We marked the 50th anniversary of Apollo 11 last week, which means that the next step is to put all our moon-landing related nostalgia away until the next milestone anniversary, or until another of the remaining Apollo astronauts dies.1
If, on the other hand, all this attention has piqued your interest in the moon landings, the Apollo program, and the history of crewed spaceflight generally speaking, I have some suggestions as to what you should watch and read next. There are, of course, plenty of books and documentaries on this subject, but these will give you a general overview, with increasing levels of detail.
As hobbies go, astrophotography has murderously high barriers to entry in terms of equipment costs and skill, and the money and time required to acquire each. Fortunately there’s an exception. Taking pictures of the Moon requires neither specialized equipment or skill: my first photo of the Moon was taken with an entry-level digital SLR and a telephoto zoom lens, and people have used smartphones to take decent photos of the Moon through the eyepiece of a telescope.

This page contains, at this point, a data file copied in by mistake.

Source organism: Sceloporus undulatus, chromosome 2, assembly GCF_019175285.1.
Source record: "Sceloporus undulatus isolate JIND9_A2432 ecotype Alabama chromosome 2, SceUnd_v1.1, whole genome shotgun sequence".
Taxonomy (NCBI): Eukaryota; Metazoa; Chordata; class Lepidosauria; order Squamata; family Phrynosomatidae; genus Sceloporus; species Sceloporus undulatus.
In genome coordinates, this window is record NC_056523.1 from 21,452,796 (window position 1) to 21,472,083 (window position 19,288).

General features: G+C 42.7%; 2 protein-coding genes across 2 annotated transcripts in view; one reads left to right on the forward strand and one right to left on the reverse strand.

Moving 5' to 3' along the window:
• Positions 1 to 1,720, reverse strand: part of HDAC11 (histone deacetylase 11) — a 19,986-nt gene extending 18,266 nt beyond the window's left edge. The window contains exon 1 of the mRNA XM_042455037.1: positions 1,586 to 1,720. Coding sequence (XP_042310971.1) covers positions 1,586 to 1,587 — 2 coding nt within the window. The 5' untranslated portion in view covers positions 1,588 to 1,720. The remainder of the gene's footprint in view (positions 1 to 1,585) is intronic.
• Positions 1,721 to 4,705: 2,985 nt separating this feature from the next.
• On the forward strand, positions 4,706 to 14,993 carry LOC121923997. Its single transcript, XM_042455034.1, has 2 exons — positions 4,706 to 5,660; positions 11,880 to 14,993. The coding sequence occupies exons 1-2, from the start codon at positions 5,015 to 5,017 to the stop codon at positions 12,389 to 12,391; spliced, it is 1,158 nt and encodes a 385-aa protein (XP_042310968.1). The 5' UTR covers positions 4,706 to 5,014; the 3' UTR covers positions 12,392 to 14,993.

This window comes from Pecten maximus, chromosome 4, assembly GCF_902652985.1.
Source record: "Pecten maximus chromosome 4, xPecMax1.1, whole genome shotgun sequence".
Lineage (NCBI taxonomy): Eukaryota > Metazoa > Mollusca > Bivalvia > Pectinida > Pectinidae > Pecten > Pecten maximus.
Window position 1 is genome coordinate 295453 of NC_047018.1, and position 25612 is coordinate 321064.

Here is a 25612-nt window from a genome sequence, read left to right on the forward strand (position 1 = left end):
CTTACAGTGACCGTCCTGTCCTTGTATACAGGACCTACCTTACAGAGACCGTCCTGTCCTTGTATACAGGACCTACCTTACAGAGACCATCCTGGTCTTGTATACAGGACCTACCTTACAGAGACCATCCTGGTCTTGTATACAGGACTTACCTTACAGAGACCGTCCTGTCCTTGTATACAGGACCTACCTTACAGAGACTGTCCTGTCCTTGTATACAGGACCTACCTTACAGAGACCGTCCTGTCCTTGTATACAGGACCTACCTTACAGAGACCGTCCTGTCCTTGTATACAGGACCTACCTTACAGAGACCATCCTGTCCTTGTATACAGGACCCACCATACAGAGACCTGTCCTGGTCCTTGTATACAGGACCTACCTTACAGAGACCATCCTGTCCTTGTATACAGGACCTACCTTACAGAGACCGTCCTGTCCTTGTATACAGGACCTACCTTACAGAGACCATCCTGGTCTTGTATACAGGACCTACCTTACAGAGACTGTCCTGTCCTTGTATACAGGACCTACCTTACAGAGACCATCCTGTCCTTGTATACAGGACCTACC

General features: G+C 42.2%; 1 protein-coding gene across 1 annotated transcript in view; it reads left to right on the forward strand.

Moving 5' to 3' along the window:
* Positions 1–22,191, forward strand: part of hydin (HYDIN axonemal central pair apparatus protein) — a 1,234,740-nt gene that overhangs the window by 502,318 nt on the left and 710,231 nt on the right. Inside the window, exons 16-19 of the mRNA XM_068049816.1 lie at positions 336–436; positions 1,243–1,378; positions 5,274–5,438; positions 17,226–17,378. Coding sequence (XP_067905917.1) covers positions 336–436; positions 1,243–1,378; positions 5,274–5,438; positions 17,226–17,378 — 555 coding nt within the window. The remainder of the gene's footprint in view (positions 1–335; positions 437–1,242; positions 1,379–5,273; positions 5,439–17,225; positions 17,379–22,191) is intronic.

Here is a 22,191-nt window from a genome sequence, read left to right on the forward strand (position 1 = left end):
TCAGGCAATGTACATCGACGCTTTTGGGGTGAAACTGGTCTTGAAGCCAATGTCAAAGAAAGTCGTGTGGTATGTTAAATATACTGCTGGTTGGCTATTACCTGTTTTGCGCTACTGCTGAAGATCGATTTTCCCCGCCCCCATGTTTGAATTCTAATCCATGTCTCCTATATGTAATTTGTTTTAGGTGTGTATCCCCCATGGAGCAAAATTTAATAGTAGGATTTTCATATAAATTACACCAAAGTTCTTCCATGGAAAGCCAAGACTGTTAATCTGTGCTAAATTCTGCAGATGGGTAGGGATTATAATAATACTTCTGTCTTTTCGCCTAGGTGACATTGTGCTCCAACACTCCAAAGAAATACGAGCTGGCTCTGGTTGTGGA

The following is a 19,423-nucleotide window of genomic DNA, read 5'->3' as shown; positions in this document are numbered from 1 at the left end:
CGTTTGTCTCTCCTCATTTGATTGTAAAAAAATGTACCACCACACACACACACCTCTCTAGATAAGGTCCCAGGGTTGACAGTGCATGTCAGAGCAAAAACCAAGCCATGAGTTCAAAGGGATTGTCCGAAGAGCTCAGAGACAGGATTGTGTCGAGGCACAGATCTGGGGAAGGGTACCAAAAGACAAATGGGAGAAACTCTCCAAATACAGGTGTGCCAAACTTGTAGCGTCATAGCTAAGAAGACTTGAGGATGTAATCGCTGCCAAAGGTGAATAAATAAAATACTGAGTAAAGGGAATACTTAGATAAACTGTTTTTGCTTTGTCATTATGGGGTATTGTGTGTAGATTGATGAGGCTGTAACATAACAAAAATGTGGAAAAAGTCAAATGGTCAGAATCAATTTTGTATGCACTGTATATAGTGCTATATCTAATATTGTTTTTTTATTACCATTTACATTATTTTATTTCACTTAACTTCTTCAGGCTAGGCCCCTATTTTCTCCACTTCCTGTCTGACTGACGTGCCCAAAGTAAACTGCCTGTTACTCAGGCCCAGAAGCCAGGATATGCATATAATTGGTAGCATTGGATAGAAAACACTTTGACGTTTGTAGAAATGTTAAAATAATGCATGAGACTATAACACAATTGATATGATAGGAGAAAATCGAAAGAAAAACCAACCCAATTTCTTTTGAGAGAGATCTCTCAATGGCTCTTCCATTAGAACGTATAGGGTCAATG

From that first shot I graduated to prime focus lunar photography, using adapters to connect my SLR to a telescope, making that telescope essentially a gigantic telephoto lens. Here’s an album of those prime focus photos.
Let me say at the outset that beginners should stay as far away from this book as possible (they should start with the advice in The Backyard Astronomer’s Guide). This is a comprehensive reference that covers every available way for amateurs to capture lunar imagery with their own equipment, and it does so in a systematic fashion. In method it’s not at all dissimilar from Michael Covington’s Digital SLR Astrophotography (from the same publisher), but for some reason I found the Covington easier to follow than the Dupont-Bloch.